Women’s Capabilities in Education and Health improving, but remains insufficient in Economic and Political Field
- says Human Development is South Asia 2016 report

In South Asia, over the last decade and a half, there has been an improvement in women’s social, economic and political empowerment. However worldwide, the region fares better than Sub-Saharan Africa only. Progress has been considerable in improving women’s capabilities through education and health, but remains insufficient in economic and political fields. Beside this, a high prevalence of the incidence of violence against women points to the inadequate implementation of laws, finds the research on ‘Human Development in South Asia 2016: Empowering Women in South Asia’ conducted by Mahbub ul Haq Research Centre (MHRC) of Lahore University of Management Sciences.

BRAC Institute of Governance and Development, BRAC University launched the report at a city hotel in Dhaka on May 16, 2017. The research was conducted on Bangladesh, India, Pakistan, Nepal, Bhutan, Sri Lanka, Maldives and Afghanistan.

The report demonstrates that, the overall picture of progress in South Asia not only masks the inequality in opportunity for women both between and within countries, but also across women belonging to different socio-economic, ethnic and religious groups.

The report also suggests that despite overall progress in key indicators, the promise of the MDGs is still unfulfilled and the region needs to intensify its commitment towards meeting the SDGs aiming to complete what the MDGs did not achieve-especially targeting stubborn challenges, such as in female leadership, voice and representation, as well as violence against women.

Speaking on the women’s empowerment, Chief Guest Rasheda K. Choudhury, Executive Director of Campaign for Popular Education (CAMPE) said, there is a fundamental difference between participation and Partnership. Women in Bangladesh have progressed far in participating in various economic activities but they still lack opportunity at partnership level.

While talking about sexual violence that has happened in recent times, she described the difficulties women face in professional fields. She urged the government to increase budget in research sectors and thanked MHRC for thisreport, which is a reminder that there’s a long way to go for women empowerment.

Mr. M Syeduzzaman, Member, Board of Advisors, MHRC said, the report is a message to revisit and update the gender question in light of development in the world. The report shows the difference among different South Asian countries on gender development, educational progress, health progress, political empowerment and employment of women.

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Earlier, BIGD’s Executive Director Dr. Sultan Hafeez Rahman; Rasheda K. Choudhury; Professor MustafizurRahman, Distinguished Fellow, Centre for Policy Dialogue (CPD); Ms. Simeen Mahmud, Head Gender Cluster and The Centre for Gender and Social Transformation (CGST) and Dr. Rushidan Islam Rahman, Executive Chairperson, Centre for Development and Employment Research (CDER) launched the report in front of media. Maheen Sultan, Visiting Fellow, BIGD made a presentation on the key finding and recommendations of the report.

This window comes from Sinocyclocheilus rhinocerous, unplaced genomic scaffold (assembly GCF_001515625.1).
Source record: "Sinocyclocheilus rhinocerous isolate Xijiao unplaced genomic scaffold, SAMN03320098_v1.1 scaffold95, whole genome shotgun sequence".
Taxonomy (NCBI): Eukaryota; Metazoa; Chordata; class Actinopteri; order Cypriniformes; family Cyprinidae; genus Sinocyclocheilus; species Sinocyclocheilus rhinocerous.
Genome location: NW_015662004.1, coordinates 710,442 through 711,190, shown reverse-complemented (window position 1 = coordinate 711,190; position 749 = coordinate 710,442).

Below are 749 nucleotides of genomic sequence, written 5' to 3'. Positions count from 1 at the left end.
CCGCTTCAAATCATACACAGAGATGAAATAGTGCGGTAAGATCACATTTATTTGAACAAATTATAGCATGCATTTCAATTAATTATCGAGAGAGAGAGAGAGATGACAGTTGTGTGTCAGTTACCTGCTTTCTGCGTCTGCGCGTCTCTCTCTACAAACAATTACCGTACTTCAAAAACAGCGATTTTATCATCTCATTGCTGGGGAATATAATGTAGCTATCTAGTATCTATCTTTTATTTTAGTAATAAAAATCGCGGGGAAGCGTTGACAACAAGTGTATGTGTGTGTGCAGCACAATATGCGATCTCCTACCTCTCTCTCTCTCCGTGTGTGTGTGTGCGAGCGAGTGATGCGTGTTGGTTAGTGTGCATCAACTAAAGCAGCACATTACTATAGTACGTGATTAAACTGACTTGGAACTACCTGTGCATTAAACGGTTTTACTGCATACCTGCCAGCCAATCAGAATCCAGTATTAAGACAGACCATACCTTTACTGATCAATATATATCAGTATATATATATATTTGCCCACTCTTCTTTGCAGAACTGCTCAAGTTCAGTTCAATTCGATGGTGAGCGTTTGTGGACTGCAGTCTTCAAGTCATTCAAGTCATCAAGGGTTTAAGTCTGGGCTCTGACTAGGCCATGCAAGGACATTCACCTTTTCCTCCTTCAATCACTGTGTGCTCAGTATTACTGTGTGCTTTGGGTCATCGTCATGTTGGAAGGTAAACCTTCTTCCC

Prof. Mustafizur said gender-based violence costs 2.4 per cent of the country's GDP as existing laws remain inactive to protect women from violence. Bangladesh made significant progress since 2000, especially in framing policies and laws, which eased women empowerment. But we have to monitor whether the laws and policies are implemented properly or not. He also mentioned that a large number of activities, performed by women, remain outside the national accounting system.

Simeen Mahmud said that though Bangladesh's economic growth rate was third highest in the world, its public spending in human development remained lower compared to neighbouring countries.

Presenting the study findings, Maheen Sultan said Bangladesh scored 0.917 in GDI to be third among the South Asian countries, while Sri Lanka secured first place scoring 0.948 and Maldives placed second on the list with 0.937 points.

Female secondary school enrollment in the region reached 63.4 per cent from 36.8 per cent within the timeframe while Bangladesh lags behind reaching 57.38 per cent. However, Bangladesh has done really well in female tertiary education enrollment attaining 32.61 per cent comparing to South Asia's average 20.10 per cent in 2013. She also showed that the female life expectancy increased from 64 to 68 years between 2000 and 2013 while the country's overall life expectancy improved to 70.7 years from 63.5 in the same period.

Focusing on the empowerment of poor women, Dr. Rushidan Islam Rahman suggested improving their access to education, skill development and technology.

In conclusion, Dr. Sultan Hafeez Rahman said that political commitment was vital for women empowerment and hoped that the government would maintain the success while focus on addressing the challenges that remain.